Teapot Partying With Bailey
The Place 3 council candidate kicks off his campaign
A small but lively group of libertarians, stoners, and diners greeted the brief program led off by campaign staffer Robert Butler, former executive director of the Libertarian Party of Texas. Bailey's campaign is not just about "one person or one cause," he said, "but about people's freedom to decide what to do with their own bodies." Butler also said Bailey demonstrated he can "stand up to pressure" during his previous campaign for state representative in District 47, where he ran as a Libertarian.
Butler introduced A. Whitney Brown, a comic and comedy writer who has worked on both Saturday Night Live and The Daily Show. Brown, who now lives in Austin, said he came by his support for Bailey and opposition to marijuana laws honestly, having been busted in Texas years ago for possession of two joints, for which he served a year in prison. He doesn't recommend it, he said: "They let anybody in there." After repeating Nelson's published endorsement – "The Teapot Party was started to help people like Kris Bailey get elected" – Brown introduced the candidate.
In his brief speech, Bailey laid out the three basic tenets of his campaign: 1) Cannabis should be "legalized – period," and it should be an issue in every election, because "we're tired of our neighbors and friends getting arrested and imprisoned"; 2) City Council should move to single-member districts, for greater "accountability"; 3) the city should "reconsider" its regulations on sound permits, because they're stifling Austin's music scene and industry.
Afterward, Bailey told us he had chosen to run for Place 3, challenging Randi Shade, for a couple of reasons. "Kris Bailey running against Chris Riley?" he began. "That just wasn't gonna work." He added: "And then I understand Laura Morrison [Place 4] has been good on some privacy issues. So it seemed like Place 3 was the best place to run in."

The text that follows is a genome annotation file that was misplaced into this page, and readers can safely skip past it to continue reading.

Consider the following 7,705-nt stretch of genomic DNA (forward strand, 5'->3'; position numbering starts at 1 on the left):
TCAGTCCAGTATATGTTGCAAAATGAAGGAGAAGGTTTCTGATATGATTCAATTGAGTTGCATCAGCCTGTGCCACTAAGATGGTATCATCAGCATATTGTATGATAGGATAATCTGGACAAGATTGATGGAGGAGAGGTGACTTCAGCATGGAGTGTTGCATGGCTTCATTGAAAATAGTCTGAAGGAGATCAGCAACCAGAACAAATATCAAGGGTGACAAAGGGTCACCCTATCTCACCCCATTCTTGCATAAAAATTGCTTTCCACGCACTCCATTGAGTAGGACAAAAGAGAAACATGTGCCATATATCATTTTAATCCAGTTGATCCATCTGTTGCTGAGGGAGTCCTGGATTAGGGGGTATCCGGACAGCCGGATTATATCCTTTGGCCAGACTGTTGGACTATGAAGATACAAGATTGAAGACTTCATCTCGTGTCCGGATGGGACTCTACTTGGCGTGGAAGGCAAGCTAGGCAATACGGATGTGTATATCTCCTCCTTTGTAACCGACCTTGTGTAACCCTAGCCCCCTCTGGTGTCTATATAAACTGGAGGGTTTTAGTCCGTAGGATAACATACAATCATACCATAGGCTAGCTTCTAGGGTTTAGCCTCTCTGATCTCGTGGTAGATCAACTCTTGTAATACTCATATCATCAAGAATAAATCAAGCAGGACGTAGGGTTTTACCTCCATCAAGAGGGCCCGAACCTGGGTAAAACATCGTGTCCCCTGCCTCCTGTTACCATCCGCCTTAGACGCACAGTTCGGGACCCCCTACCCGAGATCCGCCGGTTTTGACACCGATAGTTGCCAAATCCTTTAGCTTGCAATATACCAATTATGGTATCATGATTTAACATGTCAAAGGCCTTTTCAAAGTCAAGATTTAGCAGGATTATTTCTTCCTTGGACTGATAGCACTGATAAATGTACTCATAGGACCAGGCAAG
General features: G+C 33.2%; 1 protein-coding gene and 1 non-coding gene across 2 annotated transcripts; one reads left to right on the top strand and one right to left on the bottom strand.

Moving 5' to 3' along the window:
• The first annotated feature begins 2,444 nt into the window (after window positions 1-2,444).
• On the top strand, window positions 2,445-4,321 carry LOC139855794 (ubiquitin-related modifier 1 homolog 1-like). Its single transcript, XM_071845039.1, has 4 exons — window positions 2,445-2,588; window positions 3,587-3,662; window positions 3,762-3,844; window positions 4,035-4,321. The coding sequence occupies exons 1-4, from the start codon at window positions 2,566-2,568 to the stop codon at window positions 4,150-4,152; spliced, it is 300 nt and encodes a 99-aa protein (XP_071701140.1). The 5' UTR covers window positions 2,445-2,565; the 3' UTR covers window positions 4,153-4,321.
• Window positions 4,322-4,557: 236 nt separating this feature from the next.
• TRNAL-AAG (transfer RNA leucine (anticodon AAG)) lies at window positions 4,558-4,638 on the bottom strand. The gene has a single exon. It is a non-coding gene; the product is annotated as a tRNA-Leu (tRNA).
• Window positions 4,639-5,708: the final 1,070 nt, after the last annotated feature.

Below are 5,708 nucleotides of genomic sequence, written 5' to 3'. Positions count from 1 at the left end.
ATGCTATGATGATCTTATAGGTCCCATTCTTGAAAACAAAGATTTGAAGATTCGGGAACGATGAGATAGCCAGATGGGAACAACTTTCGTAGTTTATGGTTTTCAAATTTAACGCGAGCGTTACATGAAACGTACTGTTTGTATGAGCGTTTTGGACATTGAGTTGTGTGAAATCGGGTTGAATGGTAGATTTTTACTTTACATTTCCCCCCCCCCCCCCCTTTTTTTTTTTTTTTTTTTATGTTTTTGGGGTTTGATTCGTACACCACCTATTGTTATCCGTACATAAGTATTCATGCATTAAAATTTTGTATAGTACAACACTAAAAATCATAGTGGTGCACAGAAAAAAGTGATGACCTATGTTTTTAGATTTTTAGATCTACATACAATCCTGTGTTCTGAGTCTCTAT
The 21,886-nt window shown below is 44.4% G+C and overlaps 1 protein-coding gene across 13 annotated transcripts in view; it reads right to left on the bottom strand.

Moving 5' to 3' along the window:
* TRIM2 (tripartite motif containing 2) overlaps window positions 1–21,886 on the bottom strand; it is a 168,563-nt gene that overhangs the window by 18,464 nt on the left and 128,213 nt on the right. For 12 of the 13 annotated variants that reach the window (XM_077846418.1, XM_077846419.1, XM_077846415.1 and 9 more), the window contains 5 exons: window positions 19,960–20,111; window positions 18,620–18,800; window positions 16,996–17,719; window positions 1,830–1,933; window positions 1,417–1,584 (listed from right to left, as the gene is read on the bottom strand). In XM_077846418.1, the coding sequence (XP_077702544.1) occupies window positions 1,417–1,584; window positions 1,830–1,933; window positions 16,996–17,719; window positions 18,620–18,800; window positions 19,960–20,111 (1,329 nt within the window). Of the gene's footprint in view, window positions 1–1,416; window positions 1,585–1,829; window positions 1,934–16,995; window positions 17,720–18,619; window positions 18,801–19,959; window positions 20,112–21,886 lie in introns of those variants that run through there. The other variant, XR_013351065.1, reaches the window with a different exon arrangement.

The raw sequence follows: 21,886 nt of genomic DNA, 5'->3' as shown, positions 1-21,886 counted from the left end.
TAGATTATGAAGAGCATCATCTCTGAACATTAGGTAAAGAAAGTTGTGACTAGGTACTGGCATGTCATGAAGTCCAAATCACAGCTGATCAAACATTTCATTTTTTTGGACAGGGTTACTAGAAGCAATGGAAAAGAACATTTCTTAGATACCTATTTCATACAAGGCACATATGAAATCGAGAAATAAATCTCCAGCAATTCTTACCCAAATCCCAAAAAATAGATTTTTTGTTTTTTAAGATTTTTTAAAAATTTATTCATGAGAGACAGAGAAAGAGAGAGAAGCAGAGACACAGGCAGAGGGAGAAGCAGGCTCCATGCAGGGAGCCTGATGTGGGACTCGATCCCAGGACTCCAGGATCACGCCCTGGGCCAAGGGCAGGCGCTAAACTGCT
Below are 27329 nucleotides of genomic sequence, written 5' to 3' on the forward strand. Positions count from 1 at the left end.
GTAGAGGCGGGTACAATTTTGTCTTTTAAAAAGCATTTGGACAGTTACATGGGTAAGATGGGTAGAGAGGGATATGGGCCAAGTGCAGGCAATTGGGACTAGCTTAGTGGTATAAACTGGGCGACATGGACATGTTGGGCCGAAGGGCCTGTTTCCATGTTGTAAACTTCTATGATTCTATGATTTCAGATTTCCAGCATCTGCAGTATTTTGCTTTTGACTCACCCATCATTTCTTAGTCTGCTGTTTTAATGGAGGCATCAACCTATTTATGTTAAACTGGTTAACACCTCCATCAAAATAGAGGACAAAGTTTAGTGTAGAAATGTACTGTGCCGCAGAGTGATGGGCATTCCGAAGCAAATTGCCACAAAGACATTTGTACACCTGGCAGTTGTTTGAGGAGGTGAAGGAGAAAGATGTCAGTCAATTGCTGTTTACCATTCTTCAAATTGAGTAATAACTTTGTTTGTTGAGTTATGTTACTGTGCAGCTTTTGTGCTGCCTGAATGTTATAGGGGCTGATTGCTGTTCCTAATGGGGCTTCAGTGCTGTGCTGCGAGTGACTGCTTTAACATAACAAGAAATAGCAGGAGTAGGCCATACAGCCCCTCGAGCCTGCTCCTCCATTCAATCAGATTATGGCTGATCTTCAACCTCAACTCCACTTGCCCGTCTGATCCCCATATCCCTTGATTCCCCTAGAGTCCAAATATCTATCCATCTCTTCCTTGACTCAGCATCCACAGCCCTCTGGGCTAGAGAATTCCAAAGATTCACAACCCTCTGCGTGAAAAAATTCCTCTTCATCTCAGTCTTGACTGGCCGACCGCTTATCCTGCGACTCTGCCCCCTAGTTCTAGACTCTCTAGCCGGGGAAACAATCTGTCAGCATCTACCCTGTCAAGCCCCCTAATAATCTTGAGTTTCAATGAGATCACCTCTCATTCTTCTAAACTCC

Asked what he thought City Council can do about state marijuana laws, Bailey said, "We need to bring the city to a policy of nonenforcement." He noted that while the city's official policy is now in accord with state law allowing officers to "cite-and-release" for simple possession, it's his understanding that "Chief [Art] Acevedo has not been doing that." He said he has 2009 figures reflecting that 4,500 people were arrested and booked for marijuana possession. "Cite-and-release is better than nothing," he concluded, "but we need to move to nonenforcement."
Concerning other city policies, Bailey said that Austin should open up Austin Energy and Austin Water to private competition. "As it is now, customers can't take our business elsewhere," he said, and "government monopoly" is "not the American way." He also described problems of apparently arbitrary or unfair code enforcement in some neighborhoods (e.g., Fairview) as needing to be reviewed.
The oddest detail of the day was a flier distributed at Scholz's asking for campaign donations, designating $2,500 as "Platinum" and soliciting continuing stipends as much as $250 a month. Asked if he understood that city campaign finance ordinances ban contributions above $350 total per person, Bailey and Butler both said they understood that limit to be voluntary. "I reviewed the campaign finance ordinance," said Butler, "and I thought it said that if you don't accept city matching funds, you don't have to abide by the limits." Informed by the Chronicle that in fact contributions more than $350 per person are banned, Bailey said, "Thanks for telling us that – we'll fix that immediately." Another staffer added that only $25 had been raised that day.